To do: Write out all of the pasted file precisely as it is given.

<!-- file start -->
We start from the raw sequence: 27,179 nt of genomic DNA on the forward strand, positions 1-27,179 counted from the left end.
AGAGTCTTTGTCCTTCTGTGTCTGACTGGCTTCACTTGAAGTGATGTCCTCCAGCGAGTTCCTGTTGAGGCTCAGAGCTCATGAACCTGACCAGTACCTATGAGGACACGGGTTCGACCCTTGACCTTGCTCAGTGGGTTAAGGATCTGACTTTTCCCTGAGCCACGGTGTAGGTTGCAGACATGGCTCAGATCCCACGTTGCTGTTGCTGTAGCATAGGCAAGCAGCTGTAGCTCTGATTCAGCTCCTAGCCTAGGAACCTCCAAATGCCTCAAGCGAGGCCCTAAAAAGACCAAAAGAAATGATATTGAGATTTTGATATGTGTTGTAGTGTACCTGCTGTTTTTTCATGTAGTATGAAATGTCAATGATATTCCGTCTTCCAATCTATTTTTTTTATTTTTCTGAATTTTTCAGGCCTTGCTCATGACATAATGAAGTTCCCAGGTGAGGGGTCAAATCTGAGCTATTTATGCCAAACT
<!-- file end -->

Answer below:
We start from the raw sequence: 27,179 nt of genomic DNA on the forward strand, positions 1-27,179 counted from the left end.
AGAGTCTTTGTCCTTCTGTGTCTGACTGGCTTCACTTGAAGTGATGTCCTCCAGCGAGTTCCTGTTGAGGCTCAGAGCTCATGAACCTGACCAGTACCTATGAGGACACGGGTTCGACCCTTGACCTTGCTCAGTGGGTTAAGGATCTGACTTTTCCCTGAGCCACGGTGTAGGTTGCAGACATGGCTCAGATCCCACGTTGCTGTTGCTGTAGCATAGGCAAGCAGCTGTAGCTCTGATTCAGCTCCTAGCCTAGGAACCTCCAAATGCCTCAAGCGAGGCCCTAAAAAGACCAAAAGAAATGATATTGAGATTTTGATATGTGTTGTAGTGTACCTGCTGTTTTTTCATGTAGTATGAAATGTCAATGATATTCCGTCTTCCAATCTATTTTTTTTATTTTTCTGAATTTTTCAGGCCTTGCTCATGACATAATGAAGTTCCCAGGTGAGGGGTCAAATCTGAGCTATTTATGCCAAACT